When you’re painting 55,000 little squares in 30 colors along a busy, four-lane bridge over the Rio Grande, you might expect some complications.
You just don’t necessarily expect them in that big beige swath in the middle.
Bob’s Painting (left); City of Albuquerque (right)
|The 55,000 colored squares went great. The big patch of tan epoxy was another story.|
But that’s where Albuquerque’s year-old $112,000 painting job failed.
Making it right—which everyone has—took a little doing. But persistence and collaboration pay off, especially when bad things happen to good coatings.
Public Art Challenge
The problem involved the city’s famed Montaño Bridge, built in 1997, which for 14 years has sported an 800-yard-long mural by Albuquerque artist Dave Dekker as part of the city’s renowned public arts program.
Bob’s Painting Inc., a prominent local painting contractor, was originally selected to work with Dekker to bring the mural to life on what was then a two-lane bridge with no vehicular traffic.
The art-deco-type design features tens of thousands of neatly arrayed red, blue and green squares that taper off into a sporadic sprinkling on a solid tan background.
Bob’s, which boasts “there is nothing we cannot paint,” recreated the work on the bridge using two-part automotive paint, including metallic hues.
Fast-forward to the summer of 2011, when the mural on the bridge—now four lanes and carrying heavy daily motor traffic—was finally set to get a much-needed facelift. Every square would be repainted and a clear sealer sprayed over all.
Again, the city turned to Bob’s, which still had all of the original patterns and color records, said Sherri Brueggeman, who heads the Public Arts Program.
|After more than a decade, traffic and time had taken a toll on the mural.|
Bob’s, in turn, also had the same paint supplier, Bond Paint Co., a veteran local company.
The city, contractor and supplier all worked together to revive the mural, using as many of the original materials as possible and triple-checking data sheets for new formulations. Automotive paint was again used for the colors and a tan epoxy for the background.
Something went wrong anyway.
‘Flaking Off, Almost in Sheets’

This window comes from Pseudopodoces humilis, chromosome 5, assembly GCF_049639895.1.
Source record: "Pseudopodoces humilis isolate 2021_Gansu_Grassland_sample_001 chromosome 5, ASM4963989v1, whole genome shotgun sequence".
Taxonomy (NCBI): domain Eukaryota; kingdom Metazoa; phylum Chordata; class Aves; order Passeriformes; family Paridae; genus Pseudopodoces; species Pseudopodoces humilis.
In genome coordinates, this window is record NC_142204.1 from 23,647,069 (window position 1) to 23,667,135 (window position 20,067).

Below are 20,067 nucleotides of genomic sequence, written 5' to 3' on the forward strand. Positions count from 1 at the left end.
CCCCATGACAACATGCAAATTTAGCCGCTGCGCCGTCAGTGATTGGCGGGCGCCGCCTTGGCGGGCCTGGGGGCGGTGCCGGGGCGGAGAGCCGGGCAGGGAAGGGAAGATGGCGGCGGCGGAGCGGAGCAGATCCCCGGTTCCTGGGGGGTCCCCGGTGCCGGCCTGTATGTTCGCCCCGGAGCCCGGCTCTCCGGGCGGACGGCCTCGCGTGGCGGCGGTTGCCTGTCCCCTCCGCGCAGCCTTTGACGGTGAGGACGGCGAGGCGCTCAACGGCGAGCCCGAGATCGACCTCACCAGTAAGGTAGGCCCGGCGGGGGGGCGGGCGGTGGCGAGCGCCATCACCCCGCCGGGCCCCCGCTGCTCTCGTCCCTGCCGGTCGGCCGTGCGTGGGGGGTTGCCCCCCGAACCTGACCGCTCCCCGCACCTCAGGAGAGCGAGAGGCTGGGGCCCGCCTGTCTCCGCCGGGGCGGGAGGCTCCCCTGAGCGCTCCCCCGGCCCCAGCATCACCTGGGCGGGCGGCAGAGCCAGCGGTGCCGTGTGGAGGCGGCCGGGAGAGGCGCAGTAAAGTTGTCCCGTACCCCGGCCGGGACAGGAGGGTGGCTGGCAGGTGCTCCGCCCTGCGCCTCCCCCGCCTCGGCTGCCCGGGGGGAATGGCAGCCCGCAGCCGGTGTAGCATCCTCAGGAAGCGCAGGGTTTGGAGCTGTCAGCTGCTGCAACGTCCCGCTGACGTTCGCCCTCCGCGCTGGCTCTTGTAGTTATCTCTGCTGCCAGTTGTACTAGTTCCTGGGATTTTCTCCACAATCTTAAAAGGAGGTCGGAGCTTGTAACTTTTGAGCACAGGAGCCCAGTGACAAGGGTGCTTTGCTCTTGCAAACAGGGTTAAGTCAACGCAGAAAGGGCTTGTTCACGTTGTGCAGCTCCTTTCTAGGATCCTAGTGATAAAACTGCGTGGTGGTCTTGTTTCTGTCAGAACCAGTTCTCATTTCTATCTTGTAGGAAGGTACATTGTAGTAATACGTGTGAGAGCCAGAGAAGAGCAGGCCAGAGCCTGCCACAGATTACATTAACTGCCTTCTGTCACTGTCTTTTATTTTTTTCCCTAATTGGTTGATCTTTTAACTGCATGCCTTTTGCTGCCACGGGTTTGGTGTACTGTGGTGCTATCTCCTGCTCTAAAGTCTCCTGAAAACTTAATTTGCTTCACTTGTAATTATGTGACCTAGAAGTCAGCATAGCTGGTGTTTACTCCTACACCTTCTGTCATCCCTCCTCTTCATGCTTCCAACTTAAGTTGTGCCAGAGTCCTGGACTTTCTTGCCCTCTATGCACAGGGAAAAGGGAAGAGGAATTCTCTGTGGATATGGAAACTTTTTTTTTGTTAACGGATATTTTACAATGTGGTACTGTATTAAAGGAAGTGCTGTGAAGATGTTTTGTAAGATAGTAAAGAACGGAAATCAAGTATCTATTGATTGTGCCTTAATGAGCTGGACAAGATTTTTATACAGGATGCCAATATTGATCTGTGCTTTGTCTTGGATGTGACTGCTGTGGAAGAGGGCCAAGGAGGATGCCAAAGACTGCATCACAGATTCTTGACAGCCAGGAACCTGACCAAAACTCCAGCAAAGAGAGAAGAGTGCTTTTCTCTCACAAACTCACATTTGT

A few months after the mural was repainted, the clear coat began to peel and disintegrate. Flakes of coating were flying off the bridge as traffic whizzed past.
“The clear coat they had put on was not sticking to the color coat, and it was really flaking off, almost in sheets,” said Brueggeman.
Bob’s, which had guaranteed the job for 10 years, was also perplexed, said Chris Herman, who oversaw the project for the painting company.
Putting their heads together, the painter and supplier determined that all of the colors were adhering well to the substrate, and that the clear coat was adhering to the automotive paint.
It was the clear coat over the epoxy where things fell apart.
Although the product was approved for application over epoxy, “it just didn’t work out,” said Herman.
What Went Wrong…
After considerable testing, Bob's and Bond agreed on a new two-part urethane to clear-coat the epoxy. Bond replaced the material and even chipped in toward the labor for the redo, said Herman.
Bob’s then pressure-washed the failed sealer, cleaned every square inch with a denatured alcohol, and brushed and rolled out the new coat.
It took a crew of eight painters four weekend days to do the work.
…And What Went Right
The new coating is holding well, and city officials are thrilled with the contractor's and supplier’s responsiveness to the problem.
City of Albuquerque / Flickr
|Two-part automotive paint in 30 colors was used for the squares.|
All good--but what went wrong? No one is quite sure. Theories include a batch error or a formulation tweak that withered the coating in the brutal New Mexico summer sun.
“The epoxy got chalky from the sun and made the sealer pop off of it,” Herman thinks.
But he adds: “They honestly still don’t know what happened.”